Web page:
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Sun December 8, 2013
Help Is Hard To Get For Veterans After A Bad Discharge
Originally published on Mon December 16, 2013 9:21 am
RACHEL MARTIN, HOST:
Veterans of the wars in Afghanistan and Iraq are often boxed into categories, stereotypes. Vets are wounded warriors - maybe they lost an arm or a leg, or suffer from PTSD. Vets are heroes - they risk their lives to serve. They are said to be the new greatest generation. Today, we'll begin a series about vets who don't fit the stereotypes. These vets committed crimes, or they breached military discipline. They got kicked out, and got other-than-honorable discharges. More than a hundred thousand troops left the service that way in the past 10 years, and the consequences can last a lifetime. A bad discharge disqualifies them from most veterans benefits and heath care, including treatment for PTSD.
NPR's Quil Lawrence, who covers veterans, will be reporting all week on veterans with other-than-honorable discharges. He joins us now from our studios in New York. Hi, Quil.
QUIL LAWRENCE, BYLINE: Hi, Rachel.
MARTIN: Let's start by explaining how these discharges work. What does it mean, other than honorable?
LAWRENCE: Basically, the vast majority of service members get out with an honorable discharge, but there are a lot of categories below that. There's a category of other than honorable, which is an administrative discharge. It covers everything from a pattern of misconduct, breaches of military order, to failing a drug test to drunk driving. And then there are discharges that come with a court martial - a bad conduct discharge or even a dishonorable discharge, for very serious crimes.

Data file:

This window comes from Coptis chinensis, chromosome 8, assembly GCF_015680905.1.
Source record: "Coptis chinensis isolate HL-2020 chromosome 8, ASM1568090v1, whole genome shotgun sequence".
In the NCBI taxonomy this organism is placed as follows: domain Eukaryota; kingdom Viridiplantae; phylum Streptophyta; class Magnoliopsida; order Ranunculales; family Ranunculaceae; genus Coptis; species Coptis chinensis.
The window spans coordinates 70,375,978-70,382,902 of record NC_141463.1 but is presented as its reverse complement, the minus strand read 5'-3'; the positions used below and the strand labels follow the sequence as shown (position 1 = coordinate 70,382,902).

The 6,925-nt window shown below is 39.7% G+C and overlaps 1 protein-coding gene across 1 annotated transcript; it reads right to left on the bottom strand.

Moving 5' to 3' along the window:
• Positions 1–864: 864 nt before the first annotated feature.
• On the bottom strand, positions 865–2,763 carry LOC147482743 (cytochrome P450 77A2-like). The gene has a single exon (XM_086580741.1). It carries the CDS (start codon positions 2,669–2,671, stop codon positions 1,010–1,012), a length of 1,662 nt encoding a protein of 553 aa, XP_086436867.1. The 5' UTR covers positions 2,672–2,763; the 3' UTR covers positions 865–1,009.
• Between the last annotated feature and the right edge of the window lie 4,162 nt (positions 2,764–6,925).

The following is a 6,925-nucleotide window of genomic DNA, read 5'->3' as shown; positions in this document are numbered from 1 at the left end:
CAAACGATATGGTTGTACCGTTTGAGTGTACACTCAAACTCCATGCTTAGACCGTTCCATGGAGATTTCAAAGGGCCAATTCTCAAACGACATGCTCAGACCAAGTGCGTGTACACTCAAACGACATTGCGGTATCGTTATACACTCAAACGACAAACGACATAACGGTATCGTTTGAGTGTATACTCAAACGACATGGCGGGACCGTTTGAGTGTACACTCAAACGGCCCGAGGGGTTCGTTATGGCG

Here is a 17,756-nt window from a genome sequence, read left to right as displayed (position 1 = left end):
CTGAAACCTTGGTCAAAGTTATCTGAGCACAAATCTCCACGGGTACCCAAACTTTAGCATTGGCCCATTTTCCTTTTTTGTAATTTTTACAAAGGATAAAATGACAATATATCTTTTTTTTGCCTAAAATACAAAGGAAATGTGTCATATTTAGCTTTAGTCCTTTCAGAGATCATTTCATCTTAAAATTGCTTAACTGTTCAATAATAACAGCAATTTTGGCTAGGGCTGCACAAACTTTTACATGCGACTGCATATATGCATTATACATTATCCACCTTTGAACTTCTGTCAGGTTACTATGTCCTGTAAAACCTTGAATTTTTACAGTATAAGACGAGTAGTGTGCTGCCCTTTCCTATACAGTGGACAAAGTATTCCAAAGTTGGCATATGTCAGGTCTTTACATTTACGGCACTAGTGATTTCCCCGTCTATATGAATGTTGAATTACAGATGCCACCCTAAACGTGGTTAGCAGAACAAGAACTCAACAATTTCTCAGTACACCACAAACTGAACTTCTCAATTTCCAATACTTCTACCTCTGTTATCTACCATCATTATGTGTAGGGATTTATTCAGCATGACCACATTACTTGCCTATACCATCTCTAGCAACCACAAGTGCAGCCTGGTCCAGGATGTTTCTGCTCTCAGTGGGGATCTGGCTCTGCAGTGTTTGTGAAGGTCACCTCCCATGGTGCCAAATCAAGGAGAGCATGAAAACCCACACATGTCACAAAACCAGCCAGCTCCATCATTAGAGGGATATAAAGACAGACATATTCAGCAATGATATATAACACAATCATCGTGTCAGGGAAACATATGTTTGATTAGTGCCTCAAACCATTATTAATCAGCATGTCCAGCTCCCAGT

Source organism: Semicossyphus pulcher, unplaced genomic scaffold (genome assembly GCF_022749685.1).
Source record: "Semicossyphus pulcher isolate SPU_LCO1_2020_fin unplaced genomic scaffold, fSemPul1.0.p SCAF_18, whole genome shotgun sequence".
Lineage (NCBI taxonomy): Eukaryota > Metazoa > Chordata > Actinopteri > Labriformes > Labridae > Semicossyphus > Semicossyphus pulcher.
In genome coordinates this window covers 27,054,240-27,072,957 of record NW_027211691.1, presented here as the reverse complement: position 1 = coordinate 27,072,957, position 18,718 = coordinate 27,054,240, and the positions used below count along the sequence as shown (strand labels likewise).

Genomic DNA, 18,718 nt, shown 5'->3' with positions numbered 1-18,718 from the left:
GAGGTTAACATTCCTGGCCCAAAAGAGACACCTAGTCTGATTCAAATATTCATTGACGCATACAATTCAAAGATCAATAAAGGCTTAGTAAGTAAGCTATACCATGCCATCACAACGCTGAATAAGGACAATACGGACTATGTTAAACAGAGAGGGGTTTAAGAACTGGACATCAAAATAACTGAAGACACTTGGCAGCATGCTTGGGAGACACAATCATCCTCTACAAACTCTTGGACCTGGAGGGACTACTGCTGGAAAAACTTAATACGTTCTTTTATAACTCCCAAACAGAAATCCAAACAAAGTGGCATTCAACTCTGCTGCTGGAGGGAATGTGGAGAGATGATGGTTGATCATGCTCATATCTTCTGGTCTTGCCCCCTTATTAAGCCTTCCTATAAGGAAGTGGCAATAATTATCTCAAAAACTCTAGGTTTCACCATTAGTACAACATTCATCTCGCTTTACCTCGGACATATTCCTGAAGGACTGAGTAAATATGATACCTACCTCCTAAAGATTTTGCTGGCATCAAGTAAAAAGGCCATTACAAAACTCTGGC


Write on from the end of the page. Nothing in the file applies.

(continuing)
MARTIN: So how does that affect a veteran if he or she is discharged this way?
LAWRENCE: Bad paper means no GI Bill, no VA home loan. It can mean no VA at all. We spoke to dozens of veterans for this series; and I heard a recurring story, which is veterans with bad paper getting turned away from VA centers. Like Eric Highfill, an Iraq and Afghanistan vet - when he tried to go to a medical center in Michigan, he couldn't get past the front desk.
ERIC HIGHFILL: I had spoken with the receptionist, and I told her what was going on with me. She looked at my discharge and said, well, you have a bad discharge - other than honorable. And they said, we will not see you. Congress does not recognize you as a veteran.
LAWRENCE: The VA confirmed Highfill's visit. They claim they offered him information on how to appeal his status with the VA. The VA can do their own, independent evaluation of a veteran's character of service before making a decision to accept or reject a vet with bad paper. But veterans who we interviewed for this series, there's kind of a state of confusion with them. Several said they were turned away out of hand - like Eric Highfill, who had been diagnosed with PTSD and ended up with a drug problem. Others said that they were able to get benefits when the law says they shouldn't. These other-than-honorable vets are a tiny percentage of the millions of vets in the VA system. But there are more than 100,000 of them, by the most conservative numbers. And for some of them, it's worse than if they never served.